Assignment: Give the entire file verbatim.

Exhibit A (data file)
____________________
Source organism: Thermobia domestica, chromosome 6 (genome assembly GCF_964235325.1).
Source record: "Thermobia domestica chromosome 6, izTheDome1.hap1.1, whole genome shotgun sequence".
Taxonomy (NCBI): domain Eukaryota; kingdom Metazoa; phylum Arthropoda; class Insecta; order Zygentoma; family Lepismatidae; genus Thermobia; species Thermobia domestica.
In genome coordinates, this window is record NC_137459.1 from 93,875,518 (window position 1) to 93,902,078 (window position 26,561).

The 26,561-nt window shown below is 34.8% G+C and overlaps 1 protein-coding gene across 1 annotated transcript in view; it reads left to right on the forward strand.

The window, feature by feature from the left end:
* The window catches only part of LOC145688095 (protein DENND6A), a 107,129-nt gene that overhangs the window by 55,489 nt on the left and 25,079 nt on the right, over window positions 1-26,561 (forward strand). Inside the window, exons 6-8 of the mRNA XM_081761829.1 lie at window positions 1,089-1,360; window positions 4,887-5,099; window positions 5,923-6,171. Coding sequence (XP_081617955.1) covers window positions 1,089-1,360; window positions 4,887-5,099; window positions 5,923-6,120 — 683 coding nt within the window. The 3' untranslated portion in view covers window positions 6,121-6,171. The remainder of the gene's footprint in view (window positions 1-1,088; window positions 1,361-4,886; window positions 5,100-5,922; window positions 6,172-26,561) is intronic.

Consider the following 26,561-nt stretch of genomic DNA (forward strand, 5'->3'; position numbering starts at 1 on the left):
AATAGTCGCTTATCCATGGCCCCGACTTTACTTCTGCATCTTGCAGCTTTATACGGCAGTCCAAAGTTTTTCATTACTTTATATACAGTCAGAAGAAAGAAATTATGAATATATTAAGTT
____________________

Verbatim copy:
Source organism: Thermobia domestica, chromosome 6 (genome assembly GCF_964235325.1).
Source record: "Thermobia domestica chromosome 6, izTheDome1.hap1.1, whole genome shotgun sequence".
Taxonomy (NCBI): domain Eukaryota; kingdom Metazoa; phylum Arthropoda; class Insecta; order Zygentoma; family Lepismatidae; genus Thermobia; species Thermobia domestica.
In genome coordinates, this window is record NC_137459.1 from 93,875,518 (window position 1) to 93,902,078 (window position 26,561).

The 26,561-nt window shown below is 34.8% G+C and overlaps 1 protein-coding gene across 1 annotated transcript in view; it reads left to right on the forward strand.

The window, feature by feature from the left end:
* The window catches only part of LOC145688095 (protein DENND6A), a 107,129-nt gene that overhangs the window by 55,489 nt on the left and 25,079 nt on the right, over window positions 1-26,561 (forward strand). Inside the window, exons 6-8 of the mRNA XM_081761829.1 lie at window positions 1,089-1,360; window positions 4,887-5,099; window positions 5,923-6,171. Coding sequence (XP_081617955.1) covers window positions 1,089-1,360; window positions 4,887-5,099; window positions 5,923-6,120 — 683 coding nt within the window. The 3' untranslated portion in view covers window positions 6,121-6,171. The remainder of the gene's footprint in view (window positions 1-1,088; window positions 1,361-4,886; window positions 5,100-5,922; window positions 6,172-26,561) is intronic.

Consider the following 26,561-nt stretch of genomic DNA (forward strand, 5'->3'; position numbering starts at 1 on the left):
AATAGTCGCTTATCCATGGCCCCGACTTTACTTCTGCATCTTGCAGCTTTATACGGCAGTCCAAAGTTTTTCATTACTTTATATACAGTCAGAAGAAAGAAATTATGAATATATTAAGTT